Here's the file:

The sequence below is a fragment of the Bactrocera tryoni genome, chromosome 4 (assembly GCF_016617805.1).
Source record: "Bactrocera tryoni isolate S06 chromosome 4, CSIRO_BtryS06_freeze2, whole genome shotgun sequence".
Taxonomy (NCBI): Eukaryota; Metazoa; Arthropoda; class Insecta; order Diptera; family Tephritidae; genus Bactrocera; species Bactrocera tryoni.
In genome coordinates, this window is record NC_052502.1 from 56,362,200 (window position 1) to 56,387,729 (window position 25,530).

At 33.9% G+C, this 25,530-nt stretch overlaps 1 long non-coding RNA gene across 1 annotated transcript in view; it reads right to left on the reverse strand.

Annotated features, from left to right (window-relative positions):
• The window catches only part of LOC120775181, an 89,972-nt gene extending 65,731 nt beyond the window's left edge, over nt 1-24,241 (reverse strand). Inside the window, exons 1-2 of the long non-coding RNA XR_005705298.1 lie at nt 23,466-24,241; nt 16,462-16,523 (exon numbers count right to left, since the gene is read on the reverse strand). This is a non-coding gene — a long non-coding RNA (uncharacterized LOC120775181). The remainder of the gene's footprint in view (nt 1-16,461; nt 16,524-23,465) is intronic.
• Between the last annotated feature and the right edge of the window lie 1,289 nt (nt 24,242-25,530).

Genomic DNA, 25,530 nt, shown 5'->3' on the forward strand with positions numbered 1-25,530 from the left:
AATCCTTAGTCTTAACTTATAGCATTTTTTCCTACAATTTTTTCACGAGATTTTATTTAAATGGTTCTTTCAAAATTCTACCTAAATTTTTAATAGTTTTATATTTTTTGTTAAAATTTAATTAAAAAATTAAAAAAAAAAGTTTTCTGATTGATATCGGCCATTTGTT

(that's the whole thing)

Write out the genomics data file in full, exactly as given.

The sequence below is a fragment of the Bactrocera tryoni genome, chromosome 4 (assembly GCF_016617805.1).
Source record: "Bactrocera tryoni isolate S06 chromosome 4, CSIRO_BtryS06_freeze2, whole genome shotgun sequence".
Taxonomy (NCBI): Eukaryota; Metazoa; Arthropoda; class Insecta; order Diptera; family Tephritidae; genus Bactrocera; species Bactrocera tryoni.
In genome coordinates, this window is record NC_052502.1 from 56,362,200 (window position 1) to 56,387,729 (window position 25,530).

At 33.9% G+C, this 25,530-nt stretch overlaps 1 long non-coding RNA gene across 1 annotated transcript in view; it reads right to left on the reverse strand.

Annotated features, from left to right (window-relative positions):
• The window catches only part of LOC120775181, an 89,972-nt gene extending 65,731 nt beyond the window's left edge, over nt 1-24,241 (reverse strand). Inside the window, exons 1-2 of the long non-coding RNA XR_005705298.1 lie at nt 23,466-24,241; nt 16,462-16,523 (exon numbers count right to left, since the gene is read on the reverse strand). This is a non-coding gene — a long non-coding RNA (uncharacterized LOC120775181). The remainder of the gene's footprint in view (nt 1-16,461; nt 16,524-23,465) is intronic.
• Between the last annotated feature and the right edge of the window lie 1,289 nt (nt 24,242-25,530).

Genomic DNA, 25,530 nt, shown 5'->3' on the forward strand with positions numbered 1-25,530 from the left:
AATCCTTAGTCTTAACTTATAGCATTTTTTCCTACAATTTTTTCACGAGATTTTATTTAAATGGTTCTTTCAAAATTCTACCTAAATTTTTAATAGTTTTATATTTTTTGTTAAAATTTAATTAAAAAATTAAAAAAAAAAGTTTTCTGATTGATATCGGCCATTTGTT